Just like inflammable and flammable have the same meaning, the concept of anti-rotation is completely counterintuitive to golfers…until now.
Rotation Gets All The Girls
Why have we heard so little about anti-rotation?
Let me ask you this: who is the lead singer of the Rolling Stones? Now, name the drummer…
…most of us can’t do it because lead singers get all of the attention (by the way, it’s Charlie Watts).
We all want better rotation because it’s an obvious, front-and-center part of our swing. But the unsung hero of the band is the guy in the back keeping us stable.
The Difference Between Rotation And Anti-Rotation
Rotation comes from a twisting range of motion. Easy, right?
Anti-rotation keeps you stable and prevents unwanted motion while you swing. Huh?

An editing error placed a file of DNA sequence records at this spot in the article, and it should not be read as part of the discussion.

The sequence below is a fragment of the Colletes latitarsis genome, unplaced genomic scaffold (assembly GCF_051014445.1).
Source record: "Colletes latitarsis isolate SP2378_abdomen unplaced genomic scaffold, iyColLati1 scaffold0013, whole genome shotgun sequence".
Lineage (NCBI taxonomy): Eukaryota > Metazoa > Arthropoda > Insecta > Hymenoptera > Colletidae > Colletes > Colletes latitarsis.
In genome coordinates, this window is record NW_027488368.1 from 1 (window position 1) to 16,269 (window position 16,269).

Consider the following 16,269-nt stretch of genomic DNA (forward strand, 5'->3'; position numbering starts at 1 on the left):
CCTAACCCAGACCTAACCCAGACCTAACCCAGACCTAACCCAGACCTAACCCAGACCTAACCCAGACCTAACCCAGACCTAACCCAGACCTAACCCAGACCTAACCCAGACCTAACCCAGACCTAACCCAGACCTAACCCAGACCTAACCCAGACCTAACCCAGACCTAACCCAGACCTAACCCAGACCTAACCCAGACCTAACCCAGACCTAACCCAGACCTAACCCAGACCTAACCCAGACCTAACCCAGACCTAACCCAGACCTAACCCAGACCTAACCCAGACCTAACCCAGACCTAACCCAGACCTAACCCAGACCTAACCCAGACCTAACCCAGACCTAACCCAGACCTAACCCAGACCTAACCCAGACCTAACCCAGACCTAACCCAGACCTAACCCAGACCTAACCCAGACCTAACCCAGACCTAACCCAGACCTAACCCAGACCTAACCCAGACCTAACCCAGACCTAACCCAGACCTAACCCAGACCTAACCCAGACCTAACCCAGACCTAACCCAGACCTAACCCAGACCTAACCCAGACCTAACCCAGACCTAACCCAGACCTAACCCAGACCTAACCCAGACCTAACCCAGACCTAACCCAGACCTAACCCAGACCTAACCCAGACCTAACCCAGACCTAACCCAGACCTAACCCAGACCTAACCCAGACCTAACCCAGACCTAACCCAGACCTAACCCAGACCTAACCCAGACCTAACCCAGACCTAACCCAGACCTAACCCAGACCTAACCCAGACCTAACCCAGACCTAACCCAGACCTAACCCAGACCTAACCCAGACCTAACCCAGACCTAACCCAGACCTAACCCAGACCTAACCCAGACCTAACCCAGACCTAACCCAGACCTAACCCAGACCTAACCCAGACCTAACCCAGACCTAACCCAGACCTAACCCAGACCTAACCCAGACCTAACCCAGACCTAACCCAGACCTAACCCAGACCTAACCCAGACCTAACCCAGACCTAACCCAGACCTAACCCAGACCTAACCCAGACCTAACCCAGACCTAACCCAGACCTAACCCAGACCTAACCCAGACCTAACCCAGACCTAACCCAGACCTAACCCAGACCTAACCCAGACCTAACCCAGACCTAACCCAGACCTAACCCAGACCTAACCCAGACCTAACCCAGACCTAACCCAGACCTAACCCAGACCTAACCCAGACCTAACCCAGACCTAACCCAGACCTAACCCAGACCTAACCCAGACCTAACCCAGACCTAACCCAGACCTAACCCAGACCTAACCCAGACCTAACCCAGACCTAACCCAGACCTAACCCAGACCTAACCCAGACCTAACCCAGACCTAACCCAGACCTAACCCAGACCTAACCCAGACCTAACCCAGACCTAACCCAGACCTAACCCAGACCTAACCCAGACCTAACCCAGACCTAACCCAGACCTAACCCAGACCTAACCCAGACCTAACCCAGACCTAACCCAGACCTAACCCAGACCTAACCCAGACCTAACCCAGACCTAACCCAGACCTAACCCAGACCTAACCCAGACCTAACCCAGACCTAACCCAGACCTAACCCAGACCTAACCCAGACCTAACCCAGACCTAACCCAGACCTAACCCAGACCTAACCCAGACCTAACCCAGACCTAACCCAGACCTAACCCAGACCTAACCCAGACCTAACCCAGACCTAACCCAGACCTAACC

Think about twisting a cap off a bottle of water.
Holding the bottle in your left hand and twisting counter-clockwise with your right hand. It’s really easy because the bottle doesn’t move, hence excellent anti-rotation.
Now try that same thing, but instead of holding the bottle in your hand, you unscrew the cap with it sitting on a countertop. Not quite as easy, right? The entire bottle wants twist along with the cap.
In your swing, your body is naturally trying to pull you out of position, but that’s when bad things happen to your scorecard.
And THAT is why anti-rotation is so important.
So, Now What?
Even though it does seem counterintuitive to train to resist rotation, strengthening those core muscles allows you to strengthen those “other” rotational muscles that generate acceleration and deceleration.
Again, golf is mysteriously a game of opposites.
In the video, I’ll take you through a few of the best exercises you can use to help anchor your swing.
Note: please do not take “anti-rotation” literally. We are very pro-rotation and preach the need to strengthen both in order to have a stable, balanced and consistent swing.